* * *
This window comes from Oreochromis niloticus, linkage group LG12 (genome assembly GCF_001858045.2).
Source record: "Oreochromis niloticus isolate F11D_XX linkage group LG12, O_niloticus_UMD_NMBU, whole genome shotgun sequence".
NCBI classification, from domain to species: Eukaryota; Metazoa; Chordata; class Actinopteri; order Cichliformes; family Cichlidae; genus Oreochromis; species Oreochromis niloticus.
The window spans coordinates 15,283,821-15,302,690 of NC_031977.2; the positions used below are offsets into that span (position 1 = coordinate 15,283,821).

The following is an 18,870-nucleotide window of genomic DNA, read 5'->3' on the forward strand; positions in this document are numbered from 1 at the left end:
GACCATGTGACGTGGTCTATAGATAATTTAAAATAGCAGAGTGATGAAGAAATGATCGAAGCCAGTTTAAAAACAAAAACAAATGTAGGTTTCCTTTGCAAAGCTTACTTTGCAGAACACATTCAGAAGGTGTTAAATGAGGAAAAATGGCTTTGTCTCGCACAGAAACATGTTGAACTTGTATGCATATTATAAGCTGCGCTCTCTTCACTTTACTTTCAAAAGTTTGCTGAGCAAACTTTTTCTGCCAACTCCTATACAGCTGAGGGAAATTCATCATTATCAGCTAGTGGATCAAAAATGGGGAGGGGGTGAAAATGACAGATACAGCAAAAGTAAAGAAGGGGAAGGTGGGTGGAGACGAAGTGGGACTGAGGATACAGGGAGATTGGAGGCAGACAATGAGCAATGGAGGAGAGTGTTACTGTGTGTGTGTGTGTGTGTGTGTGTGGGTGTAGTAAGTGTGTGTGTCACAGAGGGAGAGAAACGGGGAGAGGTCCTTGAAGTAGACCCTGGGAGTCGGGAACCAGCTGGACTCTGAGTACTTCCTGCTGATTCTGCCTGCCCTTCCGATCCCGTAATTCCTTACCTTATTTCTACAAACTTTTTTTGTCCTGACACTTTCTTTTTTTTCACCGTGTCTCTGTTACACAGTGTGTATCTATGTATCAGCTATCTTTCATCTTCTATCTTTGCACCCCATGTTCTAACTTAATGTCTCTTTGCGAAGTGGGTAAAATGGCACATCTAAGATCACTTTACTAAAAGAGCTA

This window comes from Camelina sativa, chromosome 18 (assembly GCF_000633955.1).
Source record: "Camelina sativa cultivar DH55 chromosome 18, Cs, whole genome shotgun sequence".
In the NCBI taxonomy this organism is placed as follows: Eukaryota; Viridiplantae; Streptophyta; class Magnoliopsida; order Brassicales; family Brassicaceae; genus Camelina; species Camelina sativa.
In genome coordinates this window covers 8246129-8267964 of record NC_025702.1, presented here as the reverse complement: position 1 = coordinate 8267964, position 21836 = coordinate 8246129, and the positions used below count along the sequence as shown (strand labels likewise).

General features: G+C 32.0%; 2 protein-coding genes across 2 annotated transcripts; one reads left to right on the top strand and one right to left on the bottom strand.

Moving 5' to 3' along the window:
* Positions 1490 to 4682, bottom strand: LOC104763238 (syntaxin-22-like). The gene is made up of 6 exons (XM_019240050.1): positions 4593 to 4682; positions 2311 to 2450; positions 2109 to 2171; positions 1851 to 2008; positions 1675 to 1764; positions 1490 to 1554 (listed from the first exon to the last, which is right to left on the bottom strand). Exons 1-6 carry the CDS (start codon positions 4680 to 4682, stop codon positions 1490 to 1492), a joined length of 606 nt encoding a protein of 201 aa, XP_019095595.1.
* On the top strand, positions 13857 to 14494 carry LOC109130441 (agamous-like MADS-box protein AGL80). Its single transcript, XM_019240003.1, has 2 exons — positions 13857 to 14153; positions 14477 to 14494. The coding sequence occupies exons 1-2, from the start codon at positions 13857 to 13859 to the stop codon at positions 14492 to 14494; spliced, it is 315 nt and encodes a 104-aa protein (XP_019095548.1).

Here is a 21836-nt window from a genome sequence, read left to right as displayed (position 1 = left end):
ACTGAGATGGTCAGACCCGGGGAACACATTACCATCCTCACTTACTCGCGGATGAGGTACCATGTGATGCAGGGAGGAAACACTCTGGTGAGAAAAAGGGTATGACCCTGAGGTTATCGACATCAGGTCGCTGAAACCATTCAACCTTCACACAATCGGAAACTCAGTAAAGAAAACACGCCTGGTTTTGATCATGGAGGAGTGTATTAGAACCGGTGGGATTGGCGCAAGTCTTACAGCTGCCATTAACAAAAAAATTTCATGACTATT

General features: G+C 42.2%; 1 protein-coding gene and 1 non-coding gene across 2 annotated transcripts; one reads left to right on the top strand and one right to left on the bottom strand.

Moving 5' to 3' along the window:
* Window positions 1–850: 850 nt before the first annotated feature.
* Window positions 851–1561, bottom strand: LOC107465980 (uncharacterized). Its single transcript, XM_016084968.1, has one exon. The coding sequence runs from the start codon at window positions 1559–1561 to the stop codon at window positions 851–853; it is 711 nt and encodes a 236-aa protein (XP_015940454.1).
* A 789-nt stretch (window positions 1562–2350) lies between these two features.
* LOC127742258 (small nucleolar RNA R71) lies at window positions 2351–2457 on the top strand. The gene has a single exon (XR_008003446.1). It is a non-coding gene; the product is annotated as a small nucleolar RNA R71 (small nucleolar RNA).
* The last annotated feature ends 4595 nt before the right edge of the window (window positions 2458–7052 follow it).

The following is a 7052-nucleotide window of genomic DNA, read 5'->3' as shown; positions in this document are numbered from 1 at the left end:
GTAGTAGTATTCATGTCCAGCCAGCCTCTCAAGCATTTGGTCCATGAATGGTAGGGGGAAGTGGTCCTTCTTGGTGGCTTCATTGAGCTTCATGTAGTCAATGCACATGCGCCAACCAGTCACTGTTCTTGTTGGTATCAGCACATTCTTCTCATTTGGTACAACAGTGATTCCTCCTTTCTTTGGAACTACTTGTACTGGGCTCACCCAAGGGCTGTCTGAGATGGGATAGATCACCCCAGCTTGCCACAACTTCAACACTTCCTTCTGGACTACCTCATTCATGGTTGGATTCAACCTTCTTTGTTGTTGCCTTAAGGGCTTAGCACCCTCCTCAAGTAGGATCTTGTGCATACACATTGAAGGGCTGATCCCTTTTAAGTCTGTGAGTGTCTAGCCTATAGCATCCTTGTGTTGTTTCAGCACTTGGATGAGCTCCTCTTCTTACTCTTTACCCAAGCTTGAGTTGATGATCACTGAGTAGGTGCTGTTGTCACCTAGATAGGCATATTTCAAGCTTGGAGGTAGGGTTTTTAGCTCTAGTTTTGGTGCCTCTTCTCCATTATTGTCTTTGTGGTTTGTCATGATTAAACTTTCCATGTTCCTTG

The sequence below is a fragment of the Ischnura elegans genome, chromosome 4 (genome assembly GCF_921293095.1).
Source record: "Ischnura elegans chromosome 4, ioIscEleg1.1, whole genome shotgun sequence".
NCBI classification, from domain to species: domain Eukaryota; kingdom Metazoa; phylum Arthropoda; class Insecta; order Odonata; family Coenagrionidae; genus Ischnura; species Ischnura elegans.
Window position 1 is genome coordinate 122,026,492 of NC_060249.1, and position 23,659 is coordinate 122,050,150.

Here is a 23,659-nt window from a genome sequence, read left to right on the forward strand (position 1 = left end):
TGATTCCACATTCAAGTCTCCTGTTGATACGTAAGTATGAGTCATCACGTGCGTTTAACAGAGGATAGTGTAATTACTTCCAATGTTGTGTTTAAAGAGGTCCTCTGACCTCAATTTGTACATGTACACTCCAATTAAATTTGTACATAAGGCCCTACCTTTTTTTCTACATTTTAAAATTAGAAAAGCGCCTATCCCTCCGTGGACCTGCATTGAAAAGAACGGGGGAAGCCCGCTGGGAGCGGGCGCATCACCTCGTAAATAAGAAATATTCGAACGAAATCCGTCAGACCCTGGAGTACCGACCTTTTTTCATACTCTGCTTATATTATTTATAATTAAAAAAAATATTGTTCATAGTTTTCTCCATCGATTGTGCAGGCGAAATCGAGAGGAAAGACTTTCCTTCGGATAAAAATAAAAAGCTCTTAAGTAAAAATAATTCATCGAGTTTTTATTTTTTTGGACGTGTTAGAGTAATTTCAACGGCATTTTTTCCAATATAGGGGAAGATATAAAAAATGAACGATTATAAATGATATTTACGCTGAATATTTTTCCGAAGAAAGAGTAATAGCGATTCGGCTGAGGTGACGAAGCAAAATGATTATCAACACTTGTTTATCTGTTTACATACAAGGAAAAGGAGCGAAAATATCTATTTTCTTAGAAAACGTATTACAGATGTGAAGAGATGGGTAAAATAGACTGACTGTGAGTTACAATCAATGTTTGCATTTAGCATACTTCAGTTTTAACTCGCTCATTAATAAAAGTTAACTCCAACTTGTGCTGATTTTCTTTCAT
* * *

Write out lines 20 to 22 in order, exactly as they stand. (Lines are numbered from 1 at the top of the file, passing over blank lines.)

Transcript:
* Window positions 851–1561, bottom strand: LOC107465980 (uncharacterized). Its single transcript, XM_016084968.1, has one exon. The coding sequence runs from the start codon at window positions 1559–1561 to the stop codon at window positions 851–853; it is 711 nt and encodes a 236-aa protein (XP_015940454.1).
* A 789-nt stretch (window positions 1562–2350) lies between these two features.
* LOC127742258 (small nucleolar RNA R71) lies at window positions 2351–2457 on the top strand. The gene has a single exon (XR_008003446.1). It is a non-coding gene; the product is annotated as a small nucleolar RNA R71 (small nucleolar RNA).